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Anonz263x
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Reasons for DC-8 stopping production earlier than the 707?

Sun Feb 07, 2021 8:29 am

So I see that DC-8 production ended in 1972 but Boeing continued to make pax 707 for another 7 years uptil 1979, why did MD stop their production early? Was it because the dc-10 was out and why did Boeing continue?
 
r6russian
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Re: Reasons for DC-8 stopping production earlier than the 707?

Sun Feb 07, 2021 8:51 am

Boeing had to stock up on fuselages and nose sections to last them another 50-60+ years for the 727 and 737
 
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Dutchy
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Re: Reasons for DC-8 stopping production earlier than the 707?

Sun Feb 07, 2021 8:53 am

Market demands, I guess? The logical successor in terms of capacity and range was the 767 or to a lesser extent, the A300. The DC10 and 747 were twice the size.
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GCT64
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Re: Reasons for DC-8 stopping production earlier than the 707?

Sun Feb 07, 2021 11:22 am

The last DC-8 was built in April 1972 (which was SE-DBL for SK).
The equivalent 707 at that date was l/n # 861 f.f. 21 Feb 1972 (which was 9K-ACN for KU).
There were very few airline 707s after that, the line was mostly open for USAF, Iranian AF, E-3s, E-6s. I only make it about 34 airline 707s built after that date (not incl government, military sales) and some of those 34 quickly became government transports.
So, in reality, the airline passenger 707 was pretty much done by the time the DC-8 ceased production. As an illustration of the low rate of production only 5 707s made their first flights in 1972.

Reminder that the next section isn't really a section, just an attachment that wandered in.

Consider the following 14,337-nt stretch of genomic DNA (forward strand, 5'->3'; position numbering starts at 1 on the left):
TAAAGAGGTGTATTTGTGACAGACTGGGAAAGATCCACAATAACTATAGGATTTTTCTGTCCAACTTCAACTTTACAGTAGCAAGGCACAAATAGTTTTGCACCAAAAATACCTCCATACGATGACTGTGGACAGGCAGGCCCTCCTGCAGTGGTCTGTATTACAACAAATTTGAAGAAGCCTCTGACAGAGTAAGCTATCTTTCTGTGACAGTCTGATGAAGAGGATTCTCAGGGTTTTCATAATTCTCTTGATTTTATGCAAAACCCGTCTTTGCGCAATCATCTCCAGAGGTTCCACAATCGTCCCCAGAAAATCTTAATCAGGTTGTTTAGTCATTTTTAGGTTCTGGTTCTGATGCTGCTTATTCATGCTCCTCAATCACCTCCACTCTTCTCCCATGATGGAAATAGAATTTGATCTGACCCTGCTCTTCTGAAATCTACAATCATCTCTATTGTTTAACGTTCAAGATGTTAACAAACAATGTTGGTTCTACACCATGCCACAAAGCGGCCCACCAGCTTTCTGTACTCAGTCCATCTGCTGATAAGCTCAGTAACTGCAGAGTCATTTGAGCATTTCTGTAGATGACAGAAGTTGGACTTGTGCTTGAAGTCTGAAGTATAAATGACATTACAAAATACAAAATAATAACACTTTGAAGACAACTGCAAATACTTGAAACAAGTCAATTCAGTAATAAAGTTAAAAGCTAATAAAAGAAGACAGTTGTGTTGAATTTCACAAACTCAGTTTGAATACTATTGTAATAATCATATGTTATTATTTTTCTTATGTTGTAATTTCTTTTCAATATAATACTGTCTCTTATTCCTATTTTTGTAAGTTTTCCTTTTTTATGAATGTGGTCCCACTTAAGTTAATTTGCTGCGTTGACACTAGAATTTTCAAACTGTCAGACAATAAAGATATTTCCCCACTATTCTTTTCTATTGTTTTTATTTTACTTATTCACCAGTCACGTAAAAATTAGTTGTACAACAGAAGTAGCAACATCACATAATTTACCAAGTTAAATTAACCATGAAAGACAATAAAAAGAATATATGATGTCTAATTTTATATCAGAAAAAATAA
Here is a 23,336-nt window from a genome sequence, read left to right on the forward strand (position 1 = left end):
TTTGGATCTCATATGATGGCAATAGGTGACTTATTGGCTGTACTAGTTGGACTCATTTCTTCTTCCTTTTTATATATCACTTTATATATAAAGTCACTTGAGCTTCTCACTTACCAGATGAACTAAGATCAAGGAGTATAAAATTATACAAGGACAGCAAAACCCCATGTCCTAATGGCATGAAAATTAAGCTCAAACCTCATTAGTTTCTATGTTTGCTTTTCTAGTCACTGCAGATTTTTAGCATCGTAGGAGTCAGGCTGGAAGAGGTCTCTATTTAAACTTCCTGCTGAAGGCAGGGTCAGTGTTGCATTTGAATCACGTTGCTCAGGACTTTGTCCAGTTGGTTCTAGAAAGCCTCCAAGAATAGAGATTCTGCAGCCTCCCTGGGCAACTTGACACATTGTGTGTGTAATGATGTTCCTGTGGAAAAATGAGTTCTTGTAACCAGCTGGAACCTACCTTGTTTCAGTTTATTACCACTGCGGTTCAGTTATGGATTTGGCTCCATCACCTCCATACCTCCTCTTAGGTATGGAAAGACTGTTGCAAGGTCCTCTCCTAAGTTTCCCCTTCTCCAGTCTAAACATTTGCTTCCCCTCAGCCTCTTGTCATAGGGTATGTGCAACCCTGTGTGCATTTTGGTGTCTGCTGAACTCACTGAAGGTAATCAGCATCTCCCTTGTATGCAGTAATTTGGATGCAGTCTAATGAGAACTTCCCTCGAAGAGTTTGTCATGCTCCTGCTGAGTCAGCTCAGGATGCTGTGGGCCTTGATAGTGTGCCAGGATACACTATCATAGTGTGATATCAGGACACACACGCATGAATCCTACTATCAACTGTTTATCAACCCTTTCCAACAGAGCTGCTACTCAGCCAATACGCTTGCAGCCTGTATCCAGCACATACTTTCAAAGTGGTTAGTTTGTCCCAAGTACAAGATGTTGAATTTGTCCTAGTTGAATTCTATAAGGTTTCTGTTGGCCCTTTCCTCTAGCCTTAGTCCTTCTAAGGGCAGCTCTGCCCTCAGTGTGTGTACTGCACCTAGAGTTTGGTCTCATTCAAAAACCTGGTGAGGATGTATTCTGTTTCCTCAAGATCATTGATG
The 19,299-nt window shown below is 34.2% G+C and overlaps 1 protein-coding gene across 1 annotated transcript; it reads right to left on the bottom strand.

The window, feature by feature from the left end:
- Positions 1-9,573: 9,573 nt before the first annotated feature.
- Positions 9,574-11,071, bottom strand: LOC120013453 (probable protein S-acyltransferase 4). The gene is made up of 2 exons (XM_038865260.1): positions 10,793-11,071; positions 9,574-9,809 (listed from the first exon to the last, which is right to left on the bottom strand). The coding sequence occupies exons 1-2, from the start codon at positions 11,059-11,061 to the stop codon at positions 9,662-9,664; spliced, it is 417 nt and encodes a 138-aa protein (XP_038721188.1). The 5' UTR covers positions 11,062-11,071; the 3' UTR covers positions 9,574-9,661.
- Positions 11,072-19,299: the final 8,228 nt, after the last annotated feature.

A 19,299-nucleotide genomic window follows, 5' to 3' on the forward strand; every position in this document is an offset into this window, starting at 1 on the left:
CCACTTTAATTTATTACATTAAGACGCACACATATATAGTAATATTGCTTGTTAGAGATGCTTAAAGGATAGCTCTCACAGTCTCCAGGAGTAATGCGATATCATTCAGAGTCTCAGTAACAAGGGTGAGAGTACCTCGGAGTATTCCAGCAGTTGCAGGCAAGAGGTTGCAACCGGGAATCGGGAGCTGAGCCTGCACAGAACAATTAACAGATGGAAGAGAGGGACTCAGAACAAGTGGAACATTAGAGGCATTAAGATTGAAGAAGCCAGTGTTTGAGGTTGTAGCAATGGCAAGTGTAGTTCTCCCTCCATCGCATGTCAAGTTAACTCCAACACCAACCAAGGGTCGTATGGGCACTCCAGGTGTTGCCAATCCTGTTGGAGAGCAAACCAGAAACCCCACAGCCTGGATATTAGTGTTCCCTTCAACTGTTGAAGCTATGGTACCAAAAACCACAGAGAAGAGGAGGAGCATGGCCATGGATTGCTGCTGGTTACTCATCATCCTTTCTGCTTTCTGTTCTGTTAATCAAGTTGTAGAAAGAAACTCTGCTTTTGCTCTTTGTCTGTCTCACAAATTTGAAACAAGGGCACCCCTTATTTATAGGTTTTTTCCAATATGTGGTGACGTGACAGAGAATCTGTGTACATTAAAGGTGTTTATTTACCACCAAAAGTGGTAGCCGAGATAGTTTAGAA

Flown in: A20N,A21N,A30B,A306,A310,A319,A320,A321,A332,A333,A343,A346,A359,A388,BA11,BU31,(..56 more types..),VC10,WESX
 
rutankrd
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Re: Reasons for DC-8 stopping production earlier than the 707?

Sun Feb 07, 2021 12:35 pm

Military orders kept the line available indeed similar to the way the 767 line is still offered today. Seems Boeing has a habit of padding out a few more end of line orders while completing military contracts.
Last edited by rutankrd on Sun Feb 07, 2021 12:38 pm, edited 1 time in total.
 
Natflyer
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Re: Reasons for DC-8 stopping production earlier than the 707?

Sun Feb 07, 2021 1:07 pm

McDonnell Douglas ceased DC-8 production mainly to make space for DC-10 productions is what I was told. Sales were probably declining as well. They delivered 32 DC-8s in 1970, 14 in '71 and 2 in 1972 (as far as I can tell). 1968-1969 were probably the years DC-8 production peaked, building the -61,62 and -63 series.
 
PSAatSAN4Ever
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Re: Reasons for DC-8 stopping production earlier than the 707?

Sun Feb 07, 2021 4:01 pm

GCT64 wrote:
The last DC-8 was built in April 1972 (which was SE-DBL for SK).
The equivalent 707 at that date was l/n # 861 f.f. 21 Feb 1972 (which was 9K-ACN for KU).
There were very few airline 707s after that, the line was mostly open for USAF, Iranian AF, E-3s, E-6s. I only make it about 34 airline 707s built after that date (not incl government, military sales) and some of those 34 quickly became government transports.
So, in reality, the airline passenger 707 was pretty much done by the time the DC-8 ceased production. As an illustration of the low rate of production only 5 707s made their first flights in 1972.


Natflyer wrote:
McDonnell Douglas ceased DC-8 production mainly to make space for DC-10 productions is what I was told. Sales were probably declining as well. They delivered 32 DC-8s in 1970, 14 in '71 and 2 in 1972 (as far as I can tell). 1968-1969 were probably the years DC-8 production peaked, building the -61,62 and -63 series.


OUTSTANDING answers!

It is interesting to note as well, as a side bar, that the DC-8 was incredibly stretchable, due to a relatively high landing gear system. The original models -10 and -20 easily became the -30, -40, -50, and then the super-stretch -60 series, becoming the -70 series with new engines. The 707, on the other hand, had no such flexibility; however, it proved "shrinkable", if you will, as Boeing adapted the general fuselage to the 727 and 737, and eventually the 757. The U.S. military bought up whole fleets of 707's for their own purposes and repurposes them as E-3 sentries, maintaining production (and parts) for the remainder of the 1970's.